Magazines and newspapers are planning to launch special editions for the forthcoming Apple iPad, with the support of millions of dollars in revenue from advertisers.
With the US launch of the much-hyped tablet computer less than two weeks away, publishers have signed lucrative deals to carry interactive advertising from some of the world's largest corporations.
With the price of exclusive ad deals reportedly ranging from $75,000 to $300,000, publishers are able to defray the costs of developing downloadable versions, or apps, that package their content specially for the new device.
The New York Times, whose iPad app was featured in Apple's launch presentation for the device in January, has sold exclusive rights to ads on its iPad editions for the first 60 days to a credit card company. The Wall Street Journal said it has signed up a slate of advertisers including FedEx and Coca-Cola to take advertising space at $100,000 a month.
And media buyers for the major advertising agencies have been competing for access to the early iPad editions of magazines such as Time, Newsweek and Men's Health. Demand has far outstripped publishers' hopes, although industry experts say that prices have been driven by the kudos of being associated with a high-profile new device, rather than because anyone yet has any idea of the audience they might reach.
Apple hopes that the iPad, designed as a larger version of Apple's iPod Touch, with additional features, will carve out a new niche halfway between the smartphone and the laptop computer. It is being marketed as a device for watching video, listening to music, surfing the web and playing games, as well as an e-reader for books, magazines and newspapers.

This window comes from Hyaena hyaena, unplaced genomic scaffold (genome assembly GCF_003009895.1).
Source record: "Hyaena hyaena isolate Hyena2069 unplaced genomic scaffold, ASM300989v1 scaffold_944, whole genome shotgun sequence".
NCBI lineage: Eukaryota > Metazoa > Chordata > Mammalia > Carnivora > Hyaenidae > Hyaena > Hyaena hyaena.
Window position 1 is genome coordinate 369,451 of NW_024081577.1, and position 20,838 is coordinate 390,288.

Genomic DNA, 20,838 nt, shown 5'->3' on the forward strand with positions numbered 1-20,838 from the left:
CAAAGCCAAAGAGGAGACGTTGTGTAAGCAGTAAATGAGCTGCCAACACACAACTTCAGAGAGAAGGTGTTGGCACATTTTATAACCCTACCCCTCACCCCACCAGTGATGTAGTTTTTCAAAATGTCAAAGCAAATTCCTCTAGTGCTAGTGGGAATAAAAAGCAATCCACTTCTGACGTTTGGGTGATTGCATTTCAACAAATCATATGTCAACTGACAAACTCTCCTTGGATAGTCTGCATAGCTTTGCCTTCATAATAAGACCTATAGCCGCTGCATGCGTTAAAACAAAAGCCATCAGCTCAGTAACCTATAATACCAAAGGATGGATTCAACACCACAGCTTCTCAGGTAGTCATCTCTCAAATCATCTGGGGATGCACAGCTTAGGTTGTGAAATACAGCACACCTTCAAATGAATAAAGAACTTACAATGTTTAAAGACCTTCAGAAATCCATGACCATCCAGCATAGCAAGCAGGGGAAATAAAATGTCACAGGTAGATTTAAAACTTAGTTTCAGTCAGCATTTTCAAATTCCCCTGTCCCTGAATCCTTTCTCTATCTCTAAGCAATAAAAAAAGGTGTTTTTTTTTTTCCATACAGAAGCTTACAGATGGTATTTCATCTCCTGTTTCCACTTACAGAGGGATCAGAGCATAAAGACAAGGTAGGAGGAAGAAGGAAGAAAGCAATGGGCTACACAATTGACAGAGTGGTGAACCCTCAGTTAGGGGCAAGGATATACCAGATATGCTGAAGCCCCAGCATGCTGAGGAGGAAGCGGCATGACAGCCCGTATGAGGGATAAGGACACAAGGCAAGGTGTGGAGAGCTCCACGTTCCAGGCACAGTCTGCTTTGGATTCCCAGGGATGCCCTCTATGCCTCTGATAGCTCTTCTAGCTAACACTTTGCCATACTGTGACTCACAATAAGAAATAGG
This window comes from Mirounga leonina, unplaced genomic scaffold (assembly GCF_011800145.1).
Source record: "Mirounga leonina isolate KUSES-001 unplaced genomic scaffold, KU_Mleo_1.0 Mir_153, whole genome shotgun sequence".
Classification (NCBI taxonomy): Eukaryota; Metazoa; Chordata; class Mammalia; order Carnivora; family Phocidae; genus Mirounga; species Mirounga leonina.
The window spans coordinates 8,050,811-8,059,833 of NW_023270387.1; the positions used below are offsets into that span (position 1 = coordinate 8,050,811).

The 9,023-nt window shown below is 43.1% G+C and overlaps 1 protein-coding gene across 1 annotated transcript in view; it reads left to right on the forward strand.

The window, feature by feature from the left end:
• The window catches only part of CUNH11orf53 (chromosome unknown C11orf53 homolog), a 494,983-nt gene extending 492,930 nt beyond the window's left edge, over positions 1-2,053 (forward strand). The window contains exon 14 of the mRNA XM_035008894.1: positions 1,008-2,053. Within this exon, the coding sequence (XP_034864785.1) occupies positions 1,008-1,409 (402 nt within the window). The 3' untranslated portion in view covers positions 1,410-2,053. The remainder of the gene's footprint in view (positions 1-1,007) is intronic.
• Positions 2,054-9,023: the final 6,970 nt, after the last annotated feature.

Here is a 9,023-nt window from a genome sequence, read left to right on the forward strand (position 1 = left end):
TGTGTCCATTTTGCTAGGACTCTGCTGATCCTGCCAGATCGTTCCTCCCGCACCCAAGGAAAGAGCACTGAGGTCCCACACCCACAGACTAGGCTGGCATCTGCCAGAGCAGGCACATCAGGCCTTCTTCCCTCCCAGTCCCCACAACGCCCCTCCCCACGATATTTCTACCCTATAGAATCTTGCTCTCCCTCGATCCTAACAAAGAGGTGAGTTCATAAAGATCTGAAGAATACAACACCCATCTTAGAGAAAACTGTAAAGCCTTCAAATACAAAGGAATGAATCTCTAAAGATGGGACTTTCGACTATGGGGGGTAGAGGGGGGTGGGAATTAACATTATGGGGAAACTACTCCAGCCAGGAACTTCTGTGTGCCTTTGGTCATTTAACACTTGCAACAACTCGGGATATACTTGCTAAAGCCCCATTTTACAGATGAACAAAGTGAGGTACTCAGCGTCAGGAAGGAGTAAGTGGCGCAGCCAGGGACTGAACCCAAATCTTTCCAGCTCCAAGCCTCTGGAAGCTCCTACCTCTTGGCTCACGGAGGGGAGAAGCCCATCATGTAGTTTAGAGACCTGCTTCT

Customers in the US have been able to pre-order the device since last week, and an estimated 200,000 orders have already been received, but it is impossible to predict how many eventual purchasers will download magazine and newspaper apps. Some, like The New York Times, will be free, while magazines are planning to charge per issue and The Wall Street Journal is believed to have set a subscription fee of $17.99.
A recent report by the market research agency comScore provided succour to publishers who hope that the iPad will generate a significant new revenue stream. It found that one third of likely buyers of the iPad were likely to read magazines and newspapers on it.
However, the iPad will also be connected to the internet, where similar content is available for free, suggesting that publishers will have to fill their apps with exclusive content to woo users.
"The tablet and e-reader market is developing at a breakneck pace right now, and Apple's entry into the market is sure to accelerate mainstream consumer adoption," said Serge Matta, comScore executive vice-president. "Only time will tell exactly how consumer behaviour will change, but there are substantial opportunities for those in the digital content ecosystem."